Consider the discretionary power that police officers enjoy when constructing the training dataset or ‘watchlist’ for the FRT. This impacts how suspicion is generated. Although envisioned as being automated, operationalising FRTs is not divorced from human intervention: “its use constitutes a socio-technical assemblage that both shapes police practices yet is also profoundly shaped by forms of police suspicion and discretion” (Fussey et al., 2020). Media reports indicated that the Delhi police used FRTs to screen and filter law and order “miscreants” at a political rally in December, 2019 against a facial dataset containing images collected from prior protest sites. These instances spark concerns about discriminatory or presumptive policing.
As argued by Neyroud and Disley (2008) one cannot separate the discussion on the effectiveness of these technologies from their impact on civil liberties. They recommend four factors to consider before adoption of any new technology. These factors apply to both the technology itself and the agency using it. One, integrity when it comes to information sharing, particularly with external agencies. Two, clear identification and demonstration of value added to policing through rigorous, independent evaluations. Three, transparency around the rules governing them so that it is accessible for public understanding. And lastly, public confidence in them. This is perhaps the most crucial element in ensuring legitimacy of the police in the eyes of the public.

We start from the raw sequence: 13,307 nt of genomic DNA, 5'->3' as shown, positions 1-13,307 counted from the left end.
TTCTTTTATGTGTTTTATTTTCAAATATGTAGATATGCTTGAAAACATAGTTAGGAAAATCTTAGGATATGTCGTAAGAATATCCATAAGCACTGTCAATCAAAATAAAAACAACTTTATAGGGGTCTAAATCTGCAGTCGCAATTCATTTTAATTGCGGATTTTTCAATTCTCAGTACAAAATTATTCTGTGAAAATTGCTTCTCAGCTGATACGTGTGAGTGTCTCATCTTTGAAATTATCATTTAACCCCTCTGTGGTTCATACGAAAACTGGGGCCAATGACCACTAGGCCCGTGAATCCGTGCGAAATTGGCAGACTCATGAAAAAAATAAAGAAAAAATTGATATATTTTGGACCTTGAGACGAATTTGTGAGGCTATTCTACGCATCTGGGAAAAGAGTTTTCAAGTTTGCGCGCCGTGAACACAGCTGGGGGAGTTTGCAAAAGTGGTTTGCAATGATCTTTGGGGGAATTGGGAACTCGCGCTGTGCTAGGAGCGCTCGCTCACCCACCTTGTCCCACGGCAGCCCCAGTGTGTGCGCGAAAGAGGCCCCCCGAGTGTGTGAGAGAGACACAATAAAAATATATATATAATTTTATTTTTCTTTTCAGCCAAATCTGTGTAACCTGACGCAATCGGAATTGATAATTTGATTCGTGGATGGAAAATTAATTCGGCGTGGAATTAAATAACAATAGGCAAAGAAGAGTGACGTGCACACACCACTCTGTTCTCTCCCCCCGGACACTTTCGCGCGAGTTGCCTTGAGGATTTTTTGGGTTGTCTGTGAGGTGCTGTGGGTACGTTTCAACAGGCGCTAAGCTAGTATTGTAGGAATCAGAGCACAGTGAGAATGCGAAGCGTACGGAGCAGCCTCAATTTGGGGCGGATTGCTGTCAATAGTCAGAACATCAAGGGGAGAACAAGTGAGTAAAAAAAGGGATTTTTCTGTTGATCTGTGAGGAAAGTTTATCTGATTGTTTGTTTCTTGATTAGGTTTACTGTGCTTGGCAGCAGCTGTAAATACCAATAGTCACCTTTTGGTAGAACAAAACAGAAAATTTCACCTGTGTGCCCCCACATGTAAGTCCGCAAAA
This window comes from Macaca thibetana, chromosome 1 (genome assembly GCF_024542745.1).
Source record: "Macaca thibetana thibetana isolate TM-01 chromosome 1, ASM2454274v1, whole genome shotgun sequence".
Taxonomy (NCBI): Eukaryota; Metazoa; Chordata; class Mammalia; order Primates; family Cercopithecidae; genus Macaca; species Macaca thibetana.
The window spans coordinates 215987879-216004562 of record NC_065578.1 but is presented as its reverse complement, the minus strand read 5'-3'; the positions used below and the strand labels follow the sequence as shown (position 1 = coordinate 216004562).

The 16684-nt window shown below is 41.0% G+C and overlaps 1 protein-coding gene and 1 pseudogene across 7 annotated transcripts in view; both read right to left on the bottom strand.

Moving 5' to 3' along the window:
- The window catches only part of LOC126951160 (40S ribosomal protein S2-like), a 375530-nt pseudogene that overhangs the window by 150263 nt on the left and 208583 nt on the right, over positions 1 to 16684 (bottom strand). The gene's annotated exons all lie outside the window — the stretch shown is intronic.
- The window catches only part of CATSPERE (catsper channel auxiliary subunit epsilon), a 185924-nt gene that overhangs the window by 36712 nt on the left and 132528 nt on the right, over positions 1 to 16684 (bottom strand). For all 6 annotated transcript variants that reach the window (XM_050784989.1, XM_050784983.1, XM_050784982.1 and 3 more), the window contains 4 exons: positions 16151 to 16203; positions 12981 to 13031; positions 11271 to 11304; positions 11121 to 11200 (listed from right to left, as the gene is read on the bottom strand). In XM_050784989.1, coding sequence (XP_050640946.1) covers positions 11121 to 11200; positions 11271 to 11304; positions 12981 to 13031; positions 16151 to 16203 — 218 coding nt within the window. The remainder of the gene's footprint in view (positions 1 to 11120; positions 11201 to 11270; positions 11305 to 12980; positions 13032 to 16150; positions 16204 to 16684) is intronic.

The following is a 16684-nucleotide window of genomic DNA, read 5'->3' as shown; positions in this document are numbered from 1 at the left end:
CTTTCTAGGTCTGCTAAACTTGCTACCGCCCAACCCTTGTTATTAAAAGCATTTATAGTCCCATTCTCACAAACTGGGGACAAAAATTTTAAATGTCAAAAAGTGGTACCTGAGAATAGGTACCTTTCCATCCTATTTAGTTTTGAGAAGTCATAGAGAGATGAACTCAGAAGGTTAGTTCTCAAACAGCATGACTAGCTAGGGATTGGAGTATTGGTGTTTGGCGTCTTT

Moreover, independent oversight mechanisms, such as the Police Complaints Authority (PCA), fail to foster confidence. Adequate training on the technical aspects of FRTs, including capturing high quality images, the time period after which the probe image should be deleted, etc. is vital (Garvie, C et al, 2016). Currently, there is a lacuna in technology and investigation training. For instance, close to 70% of newly recruited deputy superintendents of police from Madhya Pradesh feel that they don’t know/partly know the technology even after receiving field training, according to a survey conducted by IDFC Institute. The same survey also revealed that police would like their indoor training to focus more on practical aspects like investigation.
Despite these shortcomings, the potential benefits that the police and society can reap from the adoption of FRT must be recognised as well. From better evidence gathering, reduced scope of using 'third-degree' methods, reduced cost of crime, and augmented police capacity, there are many arguments that support the utilisation of such technologies. However, the conversation around efficiency needs to be balanced with safeguards and evidence.
This piece was written for the Data Governance Network Blog.